Firms can mitigate insider trading-related risks by prescribing whether and when employees may transact securities.
Preclearance policies prohibit employees and agents from engaging in any transaction involving the firm’s or other securities without first obtaining preclearance of the transaction from the firm’s chief compliance officer, chief financial officer, or some senior officer with similar responsibilities. Companies should appear on the restricted list at any time the firm has received or expects to receive material, non-public information (MNPI)/inside information regarding the company. The placement of a company on the restricted list should restrict all trading in the designated company’s securities by the firm and its employees unless an exception is granted by a firm’s chief compliance officer or by some other individual with similar authority and responsibility within an organization. A company placed on the restricted list ordinarily should not be removed from the restricted list unless and until the relevant transaction or other MNPI/inside information has been announced, has otherwise become a matter of public record, or is no longer material.
A firm’s personal account dealing policy may require employees to request consent prior to acquiring or disposing of listed securities.
Firms, particularly issuers, may also establish policies that designate periods during which trading in specified securities is permitted (windows) and periods in which it is not (blackouts).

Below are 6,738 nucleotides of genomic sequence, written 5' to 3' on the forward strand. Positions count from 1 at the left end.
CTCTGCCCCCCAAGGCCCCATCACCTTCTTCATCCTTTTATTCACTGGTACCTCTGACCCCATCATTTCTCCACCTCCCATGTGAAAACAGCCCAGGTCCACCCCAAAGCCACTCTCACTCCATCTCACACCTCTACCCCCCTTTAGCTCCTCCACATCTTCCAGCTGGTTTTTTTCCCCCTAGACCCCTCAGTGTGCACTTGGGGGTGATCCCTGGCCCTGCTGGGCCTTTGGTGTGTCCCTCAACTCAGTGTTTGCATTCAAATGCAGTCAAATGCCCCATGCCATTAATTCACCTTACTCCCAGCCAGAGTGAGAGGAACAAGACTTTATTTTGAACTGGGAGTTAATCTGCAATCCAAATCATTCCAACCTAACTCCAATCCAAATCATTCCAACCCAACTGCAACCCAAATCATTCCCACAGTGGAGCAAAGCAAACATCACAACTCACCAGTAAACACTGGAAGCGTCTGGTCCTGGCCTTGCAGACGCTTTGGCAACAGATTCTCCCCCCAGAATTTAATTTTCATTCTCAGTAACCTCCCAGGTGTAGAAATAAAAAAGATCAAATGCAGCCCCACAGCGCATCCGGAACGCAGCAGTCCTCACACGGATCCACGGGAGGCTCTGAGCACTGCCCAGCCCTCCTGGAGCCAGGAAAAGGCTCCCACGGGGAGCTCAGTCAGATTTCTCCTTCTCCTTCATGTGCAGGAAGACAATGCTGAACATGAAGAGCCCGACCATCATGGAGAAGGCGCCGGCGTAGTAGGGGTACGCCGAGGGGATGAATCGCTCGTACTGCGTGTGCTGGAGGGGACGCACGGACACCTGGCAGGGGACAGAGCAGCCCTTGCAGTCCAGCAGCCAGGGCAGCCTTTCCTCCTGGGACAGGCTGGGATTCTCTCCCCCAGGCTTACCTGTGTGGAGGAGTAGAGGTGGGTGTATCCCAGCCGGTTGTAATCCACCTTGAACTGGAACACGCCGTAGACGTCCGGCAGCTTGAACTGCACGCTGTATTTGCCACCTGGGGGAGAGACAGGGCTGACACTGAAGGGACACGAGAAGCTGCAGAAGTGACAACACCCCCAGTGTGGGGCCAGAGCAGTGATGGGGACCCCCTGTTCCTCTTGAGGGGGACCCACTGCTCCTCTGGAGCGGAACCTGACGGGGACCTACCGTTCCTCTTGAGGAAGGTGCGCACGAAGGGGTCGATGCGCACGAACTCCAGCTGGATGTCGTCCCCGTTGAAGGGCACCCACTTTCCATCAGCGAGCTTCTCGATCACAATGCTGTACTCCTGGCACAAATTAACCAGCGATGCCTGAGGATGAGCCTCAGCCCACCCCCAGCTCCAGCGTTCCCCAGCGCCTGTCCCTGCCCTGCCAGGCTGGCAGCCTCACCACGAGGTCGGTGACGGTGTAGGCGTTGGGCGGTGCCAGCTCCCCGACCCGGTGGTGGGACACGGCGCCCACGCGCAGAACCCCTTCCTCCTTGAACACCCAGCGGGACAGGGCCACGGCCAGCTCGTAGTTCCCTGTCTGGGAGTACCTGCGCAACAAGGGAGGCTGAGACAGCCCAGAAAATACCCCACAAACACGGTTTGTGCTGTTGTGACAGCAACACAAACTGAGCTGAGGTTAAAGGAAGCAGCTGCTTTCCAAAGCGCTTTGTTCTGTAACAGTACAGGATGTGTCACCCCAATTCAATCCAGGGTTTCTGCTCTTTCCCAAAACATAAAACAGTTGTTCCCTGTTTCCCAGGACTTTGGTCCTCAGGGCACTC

In the UK, issuers of securities and persons acting on their behalf must abide by specific rules regarding maintaining insider lists in prescribed forms.1 For more on that, see here.
Why would we expect to receive MNPI/inside information? This most commonly happens when an entity engages in discussions with a third party regarding a possible transaction. However, it could also occur if the entity obtains, even unintentionally, information that would result in insider trading if the company traded while in possession of the information. Under US law, it is only insider trading if a trade occurs. However, under the EU’s Market Abuse Regulation, insider dealing can occur even if no trade is executed, for example where a person in possession of inside information cancels or amends an order to which the information relates where the order was placed before the person concerned possessed the inside information.
1 Regulation 596/2014 of the European Parliament and of the Council of 16 April 2014 on market abuse (market abuse regulation) (MAR), art. 18.